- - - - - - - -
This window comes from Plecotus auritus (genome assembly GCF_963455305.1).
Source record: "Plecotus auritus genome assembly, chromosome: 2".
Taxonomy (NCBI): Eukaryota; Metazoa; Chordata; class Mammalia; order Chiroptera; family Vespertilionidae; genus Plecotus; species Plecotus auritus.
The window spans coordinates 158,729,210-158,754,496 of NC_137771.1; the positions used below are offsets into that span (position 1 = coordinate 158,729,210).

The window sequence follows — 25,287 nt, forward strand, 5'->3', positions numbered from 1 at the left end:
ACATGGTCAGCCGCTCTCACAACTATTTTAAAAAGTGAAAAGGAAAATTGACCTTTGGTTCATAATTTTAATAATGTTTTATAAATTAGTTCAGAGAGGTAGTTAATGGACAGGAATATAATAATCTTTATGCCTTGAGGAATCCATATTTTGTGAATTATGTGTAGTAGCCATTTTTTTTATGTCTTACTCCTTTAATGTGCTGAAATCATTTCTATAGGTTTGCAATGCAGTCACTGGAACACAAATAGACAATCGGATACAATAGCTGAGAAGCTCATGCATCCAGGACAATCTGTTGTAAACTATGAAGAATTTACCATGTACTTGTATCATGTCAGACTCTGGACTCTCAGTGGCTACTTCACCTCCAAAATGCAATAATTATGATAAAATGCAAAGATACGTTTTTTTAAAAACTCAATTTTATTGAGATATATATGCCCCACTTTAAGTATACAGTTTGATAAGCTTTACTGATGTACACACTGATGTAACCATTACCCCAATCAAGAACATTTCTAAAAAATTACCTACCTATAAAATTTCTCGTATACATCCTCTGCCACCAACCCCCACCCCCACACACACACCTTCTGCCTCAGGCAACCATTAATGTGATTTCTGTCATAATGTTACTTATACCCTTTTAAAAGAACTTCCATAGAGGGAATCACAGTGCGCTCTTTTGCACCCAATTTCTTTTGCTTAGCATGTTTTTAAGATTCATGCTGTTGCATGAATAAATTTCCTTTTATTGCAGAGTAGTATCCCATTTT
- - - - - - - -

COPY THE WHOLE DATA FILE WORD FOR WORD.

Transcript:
This window comes from Plecotus auritus (genome assembly GCF_963455305.1).
Source record: "Plecotus auritus genome assembly, chromosome: 2".
Taxonomy (NCBI): Eukaryota; Metazoa; Chordata; class Mammalia; order Chiroptera; family Vespertilionidae; genus Plecotus; species Plecotus auritus.
The window spans coordinates 158,729,210-158,754,496 of NC_137771.1; the positions used below are offsets into that span (position 1 = coordinate 158,729,210).

The window sequence follows — 25,287 nt, forward strand, 5'->3', positions numbered from 1 at the left end:
ACATGGTCAGCCGCTCTCACAACTATTTTAAAAAGTGAAAAGGAAAATTGACCTTTGGTTCATAATTTTAATAATGTTTTATAAATTAGTTCAGAGAGGTAGTTAATGGACAGGAATATAATAATCTTTATGCCTTGAGGAATCCATATTTTGTGAATTATGTGTAGTAGCCATTTTTTTTATGTCTTACTCCTTTAATGTGCTGAAATCATTTCTATAGGTTTGCAATGCAGTCACTGGAACACAAATAGACAATCGGATACAATAGCTGAGAAGCTCATGCATCCAGGACAATCTGTTGTAAACTATGAAGAATTTACCATGTACTTGTATCATGTCAGACTCTGGACTCTCAGTGGCTACTTCACCTCCAAAATGCAATAATTATGATAAAATGCAAAGATACGTTTTTTTAAAAACTCAATTTTATTGAGATATATATGCCCCACTTTAAGTATACAGTTTGATAAGCTTTACTGATGTACACACTGATGTAACCATTACCCCAATCAAGAACATTTCTAAAAAATTACCTACCTATAAAATTTCTCGTATACATCCTCTGCCACCAACCCCCACCCCCACACACACACCTTCTGCCTCAGGCAACCATTAATGTGATTTCTGTCATAATGTTACTTATACCCTTTTAAAAGAACTTCCATAGAGGGAATCACAGTGCGCTCTTTTGCACCCAATTTCTTTTGCTTAGCATGTTTTTAAGATTCATGCTGTTGCATGAATAAATTTCCTTTTATTGCAGAGTAGTATCCCATTTT